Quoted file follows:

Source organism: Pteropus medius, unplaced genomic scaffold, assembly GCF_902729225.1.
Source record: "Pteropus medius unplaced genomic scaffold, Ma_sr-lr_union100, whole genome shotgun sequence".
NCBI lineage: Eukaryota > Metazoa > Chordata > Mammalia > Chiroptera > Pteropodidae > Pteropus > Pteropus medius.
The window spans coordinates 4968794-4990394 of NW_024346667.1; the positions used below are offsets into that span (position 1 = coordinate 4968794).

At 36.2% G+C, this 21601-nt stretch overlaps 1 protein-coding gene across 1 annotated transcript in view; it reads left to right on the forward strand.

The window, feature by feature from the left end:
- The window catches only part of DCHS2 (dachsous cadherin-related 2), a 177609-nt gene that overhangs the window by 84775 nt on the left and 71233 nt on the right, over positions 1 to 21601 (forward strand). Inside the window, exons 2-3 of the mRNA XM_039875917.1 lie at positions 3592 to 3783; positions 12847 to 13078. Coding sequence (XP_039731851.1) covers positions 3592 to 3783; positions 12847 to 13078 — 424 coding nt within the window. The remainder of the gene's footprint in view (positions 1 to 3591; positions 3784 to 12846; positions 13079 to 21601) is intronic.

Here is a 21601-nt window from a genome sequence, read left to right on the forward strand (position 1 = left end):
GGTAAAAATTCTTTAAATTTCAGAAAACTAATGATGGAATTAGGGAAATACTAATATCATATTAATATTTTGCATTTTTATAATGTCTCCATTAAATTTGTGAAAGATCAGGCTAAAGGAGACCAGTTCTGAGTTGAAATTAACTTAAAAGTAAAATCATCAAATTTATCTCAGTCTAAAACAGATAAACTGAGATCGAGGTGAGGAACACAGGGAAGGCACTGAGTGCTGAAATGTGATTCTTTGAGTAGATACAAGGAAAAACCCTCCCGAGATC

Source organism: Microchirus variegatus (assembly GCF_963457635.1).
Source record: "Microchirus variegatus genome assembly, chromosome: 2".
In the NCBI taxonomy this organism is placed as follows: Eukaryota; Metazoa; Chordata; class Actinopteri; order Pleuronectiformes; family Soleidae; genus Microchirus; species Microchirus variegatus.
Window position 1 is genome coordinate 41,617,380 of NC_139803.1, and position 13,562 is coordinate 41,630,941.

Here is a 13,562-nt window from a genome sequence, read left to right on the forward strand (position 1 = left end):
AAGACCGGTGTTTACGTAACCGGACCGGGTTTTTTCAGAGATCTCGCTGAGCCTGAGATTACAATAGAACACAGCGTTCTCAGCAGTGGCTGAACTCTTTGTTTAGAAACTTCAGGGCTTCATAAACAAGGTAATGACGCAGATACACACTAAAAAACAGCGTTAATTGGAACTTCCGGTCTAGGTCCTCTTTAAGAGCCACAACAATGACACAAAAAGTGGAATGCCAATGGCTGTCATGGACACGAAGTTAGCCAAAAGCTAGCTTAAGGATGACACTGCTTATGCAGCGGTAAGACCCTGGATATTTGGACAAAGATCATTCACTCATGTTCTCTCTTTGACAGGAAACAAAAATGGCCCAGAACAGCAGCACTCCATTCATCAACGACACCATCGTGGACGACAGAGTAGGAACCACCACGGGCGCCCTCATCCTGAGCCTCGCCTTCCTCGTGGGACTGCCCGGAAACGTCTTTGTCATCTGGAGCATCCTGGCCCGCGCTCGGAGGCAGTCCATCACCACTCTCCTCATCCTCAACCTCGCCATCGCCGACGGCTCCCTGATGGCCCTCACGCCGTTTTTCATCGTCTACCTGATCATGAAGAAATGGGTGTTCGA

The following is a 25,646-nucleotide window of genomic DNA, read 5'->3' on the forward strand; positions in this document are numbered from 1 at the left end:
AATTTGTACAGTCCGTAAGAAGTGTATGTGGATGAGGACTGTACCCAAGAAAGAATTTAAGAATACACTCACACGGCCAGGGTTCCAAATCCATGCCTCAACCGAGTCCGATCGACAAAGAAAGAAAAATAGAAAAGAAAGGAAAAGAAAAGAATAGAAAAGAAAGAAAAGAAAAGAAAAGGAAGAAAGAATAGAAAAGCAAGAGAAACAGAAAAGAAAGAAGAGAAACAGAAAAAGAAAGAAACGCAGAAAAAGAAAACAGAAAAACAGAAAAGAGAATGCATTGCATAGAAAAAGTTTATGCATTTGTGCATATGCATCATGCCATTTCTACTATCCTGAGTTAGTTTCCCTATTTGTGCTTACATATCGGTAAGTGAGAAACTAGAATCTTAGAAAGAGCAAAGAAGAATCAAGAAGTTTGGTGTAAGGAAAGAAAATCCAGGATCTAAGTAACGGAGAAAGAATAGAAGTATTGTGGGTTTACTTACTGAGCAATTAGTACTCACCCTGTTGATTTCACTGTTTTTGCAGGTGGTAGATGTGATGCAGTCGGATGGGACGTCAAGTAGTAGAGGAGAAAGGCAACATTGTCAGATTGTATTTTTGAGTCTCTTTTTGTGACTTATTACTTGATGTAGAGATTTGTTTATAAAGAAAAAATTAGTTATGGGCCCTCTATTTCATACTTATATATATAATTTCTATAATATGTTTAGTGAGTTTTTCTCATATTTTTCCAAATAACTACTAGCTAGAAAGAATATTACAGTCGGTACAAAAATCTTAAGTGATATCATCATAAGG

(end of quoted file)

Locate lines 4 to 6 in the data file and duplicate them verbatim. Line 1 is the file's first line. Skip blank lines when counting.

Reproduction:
The window spans coordinates 4968794-4990394 of NW_024346667.1; the positions used below are offsets into that span (position 1 = coordinate 4968794).

At 36.2% G+C, this 21601-nt stretch overlaps 1 protein-coding gene across 1 annotated transcript in view; it reads left to right on the forward strand.

The window, feature by feature from the left end: